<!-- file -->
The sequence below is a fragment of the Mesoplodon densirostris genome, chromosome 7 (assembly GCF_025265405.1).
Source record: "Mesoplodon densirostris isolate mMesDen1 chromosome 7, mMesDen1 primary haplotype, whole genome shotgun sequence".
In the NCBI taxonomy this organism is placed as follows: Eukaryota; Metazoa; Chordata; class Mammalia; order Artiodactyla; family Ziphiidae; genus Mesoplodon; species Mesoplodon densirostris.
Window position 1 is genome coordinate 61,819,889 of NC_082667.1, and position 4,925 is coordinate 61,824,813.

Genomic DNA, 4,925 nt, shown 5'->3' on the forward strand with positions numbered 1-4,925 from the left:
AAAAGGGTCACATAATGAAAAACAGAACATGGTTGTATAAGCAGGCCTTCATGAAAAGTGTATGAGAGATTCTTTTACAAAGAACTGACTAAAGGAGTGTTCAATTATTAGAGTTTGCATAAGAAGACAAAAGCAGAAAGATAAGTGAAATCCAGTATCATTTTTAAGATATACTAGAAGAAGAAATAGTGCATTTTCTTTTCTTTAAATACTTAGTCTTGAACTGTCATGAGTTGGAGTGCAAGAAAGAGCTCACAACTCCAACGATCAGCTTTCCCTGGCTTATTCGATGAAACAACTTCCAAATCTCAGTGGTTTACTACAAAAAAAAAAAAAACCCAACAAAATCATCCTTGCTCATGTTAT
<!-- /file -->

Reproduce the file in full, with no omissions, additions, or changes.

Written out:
The sequence below is a fragment of the Mesoplodon densirostris genome, chromosome 7 (assembly GCF_025265405.1).
Source record: "Mesoplodon densirostris isolate mMesDen1 chromosome 7, mMesDen1 primary haplotype, whole genome shotgun sequence".
In the NCBI taxonomy this organism is placed as follows: Eukaryota; Metazoa; Chordata; class Mammalia; order Artiodactyla; family Ziphiidae; genus Mesoplodon; species Mesoplodon densirostris.
Window position 1 is genome coordinate 61,819,889 of NC_082667.1, and position 4,925 is coordinate 61,824,813.

Genomic DNA, 4,925 nt, shown 5'->3' on the forward strand with positions numbered 1-4,925 from the left:
AAAAGGGTCACATAATGAAAAACAGAACATGGTTGTATAAGCAGGCCTTCATGAAAAGTGTATGAGAGATTCTTTTACAAAGAACTGACTAAAGGAGTGTTCAATTATTAGAGTTTGCATAAGAAGACAAAAGCAGAAAGATAAGTGAAATCCAGTATCATTTTTAAGATATACTAGAAGAAGAAATAGTGCATTTTCTTTTCTTTAAATACTTAGTCTTGAACTGTCATGAGTTGGAGTGCAAGAAAGAGCTCACAACTCCAACGATCAGCTTTCCCTGGCTTATTCGATGAAACAACTTCCAAATCTCAGTGGTTTACTACAAAAAAAAAAAAAACCCAACAAAATCATCCTTGCTCATGTTAT